What is winter time?

When the clock is changed in winter we basically return to the geographical time zone where we are. The term winter time originated after the introduction of daylight saving time. Daylight saving time was originally invented to save energy and costs. In summer, the sun rises so early that people are often still asleep. By turning back the clock, the sun rises later and sets later. So you have longer light during the day which would reduce energy costs. The assumption that daylight saving time actually saves energy is now obsolete. Because winter time is our standard time, winter time is closest to our circadian rhythm (natural rhythm).

Circadian rhythm

Our Circadian rhythm is a biological day and night rhythm. We all have a biological clock that controls the various systems in our bodies. Think about our heart rate, sleep rhythm, temperature, metabolism, blood pressure and hormone release. When your biorhythms are out of sync with your daily schedule, our bodies do not function optimally. Nowadays we actually have too much choice in when we do things. When you are hungry you dive into the refrigerator and satisfy the need to eat something. Phone use and watching television cause us to go to bed later than our natural rhythm indicates. Today, electricity and our 24-hour society allow us to go to the gym at night. This can cause your lifestyle to be out of sync with your natural rhythm.

What do you notice during winter time?

Many people find that they become a bit more dejected with the introduction of winter time. This has not so much something to do with the winter time but rather with the number of hours of daylight. Chances are you go to work in the dark and return home in the dark as well. Because winter time is more in line with your natural clock, it actually has a positive effect on your sleep and stress levels. But then you have to deal well with other factors that you can influence yourself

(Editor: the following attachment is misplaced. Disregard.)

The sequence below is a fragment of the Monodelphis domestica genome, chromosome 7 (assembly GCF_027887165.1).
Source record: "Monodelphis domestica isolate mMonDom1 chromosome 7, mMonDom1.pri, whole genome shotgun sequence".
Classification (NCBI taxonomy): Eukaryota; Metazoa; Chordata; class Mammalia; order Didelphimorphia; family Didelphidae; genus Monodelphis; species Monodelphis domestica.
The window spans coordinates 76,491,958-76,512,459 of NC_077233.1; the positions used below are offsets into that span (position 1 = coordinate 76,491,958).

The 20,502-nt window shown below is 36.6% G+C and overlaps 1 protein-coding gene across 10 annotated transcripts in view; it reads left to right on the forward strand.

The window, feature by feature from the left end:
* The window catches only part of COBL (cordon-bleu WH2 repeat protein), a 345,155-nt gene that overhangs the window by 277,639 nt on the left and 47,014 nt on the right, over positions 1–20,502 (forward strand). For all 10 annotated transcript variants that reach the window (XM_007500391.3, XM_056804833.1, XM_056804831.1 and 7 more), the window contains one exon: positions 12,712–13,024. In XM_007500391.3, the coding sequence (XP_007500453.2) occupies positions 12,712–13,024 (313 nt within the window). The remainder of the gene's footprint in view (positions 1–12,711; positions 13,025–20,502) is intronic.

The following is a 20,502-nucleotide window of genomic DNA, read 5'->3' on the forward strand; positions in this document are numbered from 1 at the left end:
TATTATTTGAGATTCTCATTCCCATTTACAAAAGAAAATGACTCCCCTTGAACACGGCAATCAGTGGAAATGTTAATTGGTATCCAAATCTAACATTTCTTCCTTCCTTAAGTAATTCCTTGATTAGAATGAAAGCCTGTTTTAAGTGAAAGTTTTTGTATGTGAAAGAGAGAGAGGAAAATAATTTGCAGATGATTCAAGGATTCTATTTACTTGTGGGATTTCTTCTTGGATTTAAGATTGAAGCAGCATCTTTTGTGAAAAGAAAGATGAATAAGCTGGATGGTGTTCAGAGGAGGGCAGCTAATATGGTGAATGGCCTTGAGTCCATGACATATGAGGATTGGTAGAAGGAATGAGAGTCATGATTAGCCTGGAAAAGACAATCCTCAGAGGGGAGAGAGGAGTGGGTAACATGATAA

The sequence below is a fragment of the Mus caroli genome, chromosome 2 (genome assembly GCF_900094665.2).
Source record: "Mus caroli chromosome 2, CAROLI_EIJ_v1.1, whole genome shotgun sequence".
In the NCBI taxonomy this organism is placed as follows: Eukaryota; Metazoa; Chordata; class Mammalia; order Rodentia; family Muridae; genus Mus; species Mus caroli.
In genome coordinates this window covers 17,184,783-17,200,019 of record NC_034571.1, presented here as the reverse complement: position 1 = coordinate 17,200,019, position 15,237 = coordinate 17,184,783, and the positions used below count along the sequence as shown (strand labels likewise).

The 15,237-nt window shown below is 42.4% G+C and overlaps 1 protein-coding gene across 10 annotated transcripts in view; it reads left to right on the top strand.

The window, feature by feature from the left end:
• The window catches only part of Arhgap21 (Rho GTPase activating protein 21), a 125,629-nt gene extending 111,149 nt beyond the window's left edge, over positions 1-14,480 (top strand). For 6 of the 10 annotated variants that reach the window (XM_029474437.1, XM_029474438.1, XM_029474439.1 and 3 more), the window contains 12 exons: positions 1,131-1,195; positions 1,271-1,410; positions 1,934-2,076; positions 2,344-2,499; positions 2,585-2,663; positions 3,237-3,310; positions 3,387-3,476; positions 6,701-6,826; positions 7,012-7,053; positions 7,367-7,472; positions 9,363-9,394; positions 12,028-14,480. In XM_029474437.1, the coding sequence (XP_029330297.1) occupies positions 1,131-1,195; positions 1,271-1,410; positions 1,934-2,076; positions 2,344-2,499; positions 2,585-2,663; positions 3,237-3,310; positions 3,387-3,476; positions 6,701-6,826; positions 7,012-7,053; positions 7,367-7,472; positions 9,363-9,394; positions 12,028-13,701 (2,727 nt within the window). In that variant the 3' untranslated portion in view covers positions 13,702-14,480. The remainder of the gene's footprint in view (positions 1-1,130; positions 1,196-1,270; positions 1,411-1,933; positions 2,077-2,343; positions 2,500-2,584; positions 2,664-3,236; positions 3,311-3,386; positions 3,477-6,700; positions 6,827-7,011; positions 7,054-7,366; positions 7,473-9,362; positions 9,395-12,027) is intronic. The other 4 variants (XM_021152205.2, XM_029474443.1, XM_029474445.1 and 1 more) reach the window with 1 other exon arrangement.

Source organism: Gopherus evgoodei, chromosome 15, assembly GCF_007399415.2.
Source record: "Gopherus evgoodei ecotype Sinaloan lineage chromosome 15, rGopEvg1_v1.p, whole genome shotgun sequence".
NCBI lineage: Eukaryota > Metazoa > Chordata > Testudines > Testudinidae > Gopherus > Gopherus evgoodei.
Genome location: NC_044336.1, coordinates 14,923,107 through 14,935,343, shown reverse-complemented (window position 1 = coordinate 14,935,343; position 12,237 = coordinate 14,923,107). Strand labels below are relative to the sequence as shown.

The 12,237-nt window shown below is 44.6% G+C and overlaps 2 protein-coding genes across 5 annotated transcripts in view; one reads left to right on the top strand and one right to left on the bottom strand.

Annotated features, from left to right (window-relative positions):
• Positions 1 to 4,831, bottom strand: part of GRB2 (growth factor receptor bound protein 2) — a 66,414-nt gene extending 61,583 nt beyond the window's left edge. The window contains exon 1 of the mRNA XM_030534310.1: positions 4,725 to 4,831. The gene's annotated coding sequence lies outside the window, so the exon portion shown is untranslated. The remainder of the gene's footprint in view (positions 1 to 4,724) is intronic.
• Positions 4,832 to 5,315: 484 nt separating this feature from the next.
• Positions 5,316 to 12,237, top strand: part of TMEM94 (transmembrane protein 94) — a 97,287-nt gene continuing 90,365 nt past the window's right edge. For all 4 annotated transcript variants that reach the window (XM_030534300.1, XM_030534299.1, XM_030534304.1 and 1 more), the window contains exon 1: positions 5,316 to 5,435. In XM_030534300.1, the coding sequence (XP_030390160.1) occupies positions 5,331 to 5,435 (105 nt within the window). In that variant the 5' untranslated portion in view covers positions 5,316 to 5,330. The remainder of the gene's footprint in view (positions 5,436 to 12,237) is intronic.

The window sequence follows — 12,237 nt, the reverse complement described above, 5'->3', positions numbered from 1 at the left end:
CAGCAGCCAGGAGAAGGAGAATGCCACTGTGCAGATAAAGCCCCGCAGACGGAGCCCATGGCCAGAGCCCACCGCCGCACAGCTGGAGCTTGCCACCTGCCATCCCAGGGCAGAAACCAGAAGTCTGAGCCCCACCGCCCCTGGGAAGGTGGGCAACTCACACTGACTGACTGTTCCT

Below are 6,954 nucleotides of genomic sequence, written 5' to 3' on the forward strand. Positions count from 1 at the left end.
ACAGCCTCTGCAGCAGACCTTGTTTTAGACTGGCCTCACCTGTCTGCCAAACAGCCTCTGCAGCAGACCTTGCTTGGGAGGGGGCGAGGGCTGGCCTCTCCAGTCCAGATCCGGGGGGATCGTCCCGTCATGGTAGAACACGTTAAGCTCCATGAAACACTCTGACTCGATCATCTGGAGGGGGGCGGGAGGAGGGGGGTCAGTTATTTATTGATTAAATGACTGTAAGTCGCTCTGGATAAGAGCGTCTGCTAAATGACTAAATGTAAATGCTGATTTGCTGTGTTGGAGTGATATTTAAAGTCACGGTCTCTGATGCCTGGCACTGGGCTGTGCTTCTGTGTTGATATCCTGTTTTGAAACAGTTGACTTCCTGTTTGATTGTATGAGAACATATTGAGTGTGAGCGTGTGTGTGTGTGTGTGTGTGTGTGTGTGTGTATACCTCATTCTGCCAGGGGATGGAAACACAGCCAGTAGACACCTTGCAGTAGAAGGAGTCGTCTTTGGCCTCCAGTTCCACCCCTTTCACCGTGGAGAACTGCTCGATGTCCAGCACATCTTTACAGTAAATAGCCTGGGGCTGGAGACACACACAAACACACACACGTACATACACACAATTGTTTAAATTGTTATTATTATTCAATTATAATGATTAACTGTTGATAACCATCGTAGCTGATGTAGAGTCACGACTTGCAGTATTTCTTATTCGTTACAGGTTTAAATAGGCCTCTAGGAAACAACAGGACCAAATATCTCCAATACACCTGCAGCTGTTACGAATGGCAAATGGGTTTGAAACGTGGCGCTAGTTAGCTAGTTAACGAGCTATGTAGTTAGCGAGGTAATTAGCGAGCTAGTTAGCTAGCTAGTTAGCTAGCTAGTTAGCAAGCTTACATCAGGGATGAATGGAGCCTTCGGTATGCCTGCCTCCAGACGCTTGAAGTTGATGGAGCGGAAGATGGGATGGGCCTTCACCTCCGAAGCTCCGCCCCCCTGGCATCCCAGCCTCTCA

Our tips for getting used to winter time quickly!

  1. Our main tip is to go outside during the day and get enough daylight. Once daylight comes in through the eyes, your melatonin levels drop in your body. This hormone is important for your sleep-wake rhythm. Under the influence of light, our body's natural cortisol rises. This is the sign for our body to wake up. Cortisol is not necessarily negative. On the contrary, it is necessary to take action. The more energy you have during the day the more the body also feels the need to go back to sleep on time. The best time is to go outside around noon for half an hour to an hour!
  2. Because light interferes with the production of the sleep hormone melatonin, it is wise not to overexpose yourself to light at least an hour before your desired bedtime. We know that blue light from our phones and television can mimic daylight very well. So make sure you don't watch television or spend a long time on your phone before going to sleep!
  3. Go to bed an hour later the Saturday night before winter time starts so that you wake up at your normal time on Sunday. This way you'll be in your natural rhythm the fastest!

Good luck!